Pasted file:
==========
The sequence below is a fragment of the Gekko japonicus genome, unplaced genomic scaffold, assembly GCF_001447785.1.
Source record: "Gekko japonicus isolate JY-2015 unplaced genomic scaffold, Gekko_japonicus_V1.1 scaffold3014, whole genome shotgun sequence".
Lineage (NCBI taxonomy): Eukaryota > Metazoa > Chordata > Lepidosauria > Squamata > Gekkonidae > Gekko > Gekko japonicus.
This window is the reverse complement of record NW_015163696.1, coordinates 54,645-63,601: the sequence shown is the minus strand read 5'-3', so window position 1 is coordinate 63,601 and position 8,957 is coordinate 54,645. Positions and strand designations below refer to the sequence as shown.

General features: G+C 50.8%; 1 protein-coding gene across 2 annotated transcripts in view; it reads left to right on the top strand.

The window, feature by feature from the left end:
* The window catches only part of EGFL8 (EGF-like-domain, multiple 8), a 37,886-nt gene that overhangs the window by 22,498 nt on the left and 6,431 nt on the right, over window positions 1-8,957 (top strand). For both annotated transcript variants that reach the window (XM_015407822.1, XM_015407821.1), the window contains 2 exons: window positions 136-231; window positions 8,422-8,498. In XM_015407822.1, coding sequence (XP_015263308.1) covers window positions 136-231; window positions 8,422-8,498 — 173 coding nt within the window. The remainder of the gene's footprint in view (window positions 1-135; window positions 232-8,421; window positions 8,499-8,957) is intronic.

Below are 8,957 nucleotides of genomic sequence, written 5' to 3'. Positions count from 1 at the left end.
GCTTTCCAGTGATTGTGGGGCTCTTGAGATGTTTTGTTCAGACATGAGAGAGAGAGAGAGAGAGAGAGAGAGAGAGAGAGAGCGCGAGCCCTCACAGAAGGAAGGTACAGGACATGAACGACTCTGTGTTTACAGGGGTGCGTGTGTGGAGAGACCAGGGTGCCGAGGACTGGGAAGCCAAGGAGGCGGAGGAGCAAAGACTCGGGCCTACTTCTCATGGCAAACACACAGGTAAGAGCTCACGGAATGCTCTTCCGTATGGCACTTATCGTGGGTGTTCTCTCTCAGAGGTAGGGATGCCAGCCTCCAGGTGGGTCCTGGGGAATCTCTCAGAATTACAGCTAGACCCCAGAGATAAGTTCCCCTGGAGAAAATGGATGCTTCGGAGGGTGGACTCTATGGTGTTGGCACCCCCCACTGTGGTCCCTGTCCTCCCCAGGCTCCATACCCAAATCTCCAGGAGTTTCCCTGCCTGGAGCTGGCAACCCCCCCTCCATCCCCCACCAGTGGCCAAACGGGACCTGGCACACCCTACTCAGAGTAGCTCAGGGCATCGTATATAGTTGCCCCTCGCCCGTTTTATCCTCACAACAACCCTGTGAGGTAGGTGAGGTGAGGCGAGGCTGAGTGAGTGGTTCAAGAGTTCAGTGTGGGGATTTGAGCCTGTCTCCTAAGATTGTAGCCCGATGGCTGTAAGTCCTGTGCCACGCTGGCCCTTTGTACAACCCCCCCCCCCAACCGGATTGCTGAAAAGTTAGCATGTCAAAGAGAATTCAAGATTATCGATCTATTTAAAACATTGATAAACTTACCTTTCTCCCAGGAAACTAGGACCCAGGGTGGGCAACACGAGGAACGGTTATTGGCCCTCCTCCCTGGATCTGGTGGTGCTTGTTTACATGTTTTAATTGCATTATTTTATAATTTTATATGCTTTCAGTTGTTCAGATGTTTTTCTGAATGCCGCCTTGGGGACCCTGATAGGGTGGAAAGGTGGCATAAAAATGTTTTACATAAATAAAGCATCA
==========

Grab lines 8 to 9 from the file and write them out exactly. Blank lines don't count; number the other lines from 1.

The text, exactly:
Below are 8,957 nucleotides of genomic sequence, written 5' to 3'. Positions count from 1 at the left end.
GCTTTCCAGTGATTGTGGGGCTCTTGAGATGTTTTGTTCAGACATGAGAGAGAGAGAGAGAGAGAGAGAGAGAGAGAGAGAGCGCGAGCCCTCACAGAAGGAAGGTACAGGACATGAACGACTCTGTGTTTACAGGGGTGCGTGTGTGGAGAGACCAGGGTGCCGAGGACTGGGAAGCCAAGGAGGCGGAGGAGCAAAGACTCGGGCCTACTTCTCATGGCAAACACACAGGTAAGAGCTCACGGAATGCTCTTCCGTATGGCACTTATCGTGGGTGTTCTCTCTCAGAGGTAGGGATGCCAGCCTCCAGGTGGGTCCTGGGGAATCTCTCAGAATTACAGCTAGACCCCAGAGATAAGTTCCCCTGGAGAAAATGGATGCTTCGGAGGGTGGACTCTATGGTGTTGGCACCCCCCACTGTGGTCCCTGTCCTCCCCAGGCTCCATACCCAAATCTCCAGGAGTTTCCCTGCCTGGAGCTGGCAACCCCCCCTCCATCCCCCACCAGTGGCCAAACGGGACCTGGCACACCCTACTCAGAGTAGCTCAGGGCATCGTATATAGTTGCCCCTCGCCCGTTTTATCCTCACAACAACCCTGTGAGGTAGGTGAGGTGAGGCGAGGCTGAGTGAGTGGTTCAAGAGTTCAGTGTGGGGATTTGAGCCTGTCTCCTAAGATTGTAGCCCGATGGCTGTAAGTCCTGTGCCACGCTGGCCCTTTGTACAACCCCCCCCCCCAACCGGATTGCTGAAAAGTTAGCATGTCAAAGAGAATTCAAGATTATCGATCTATTTAAAACATTGATAAACTTACCTTTCTCCCAGGAAACTAGGACCCAGGGTGGGCAACACGAGGAACGGTTATTGGCCCTCCTCCCTGGATCTGGTGGTGCTTGTTTACATGTTTTAATTGCATTATTTTATAATTTTATATGCTTTCAGTTGTTCAGATGTTTTTCTGAATGCCGCCTTGGGGACCCTGATAGGGTGGAAAGGTGGCATAAAAATGTTTTACATAAATAAAGCATCA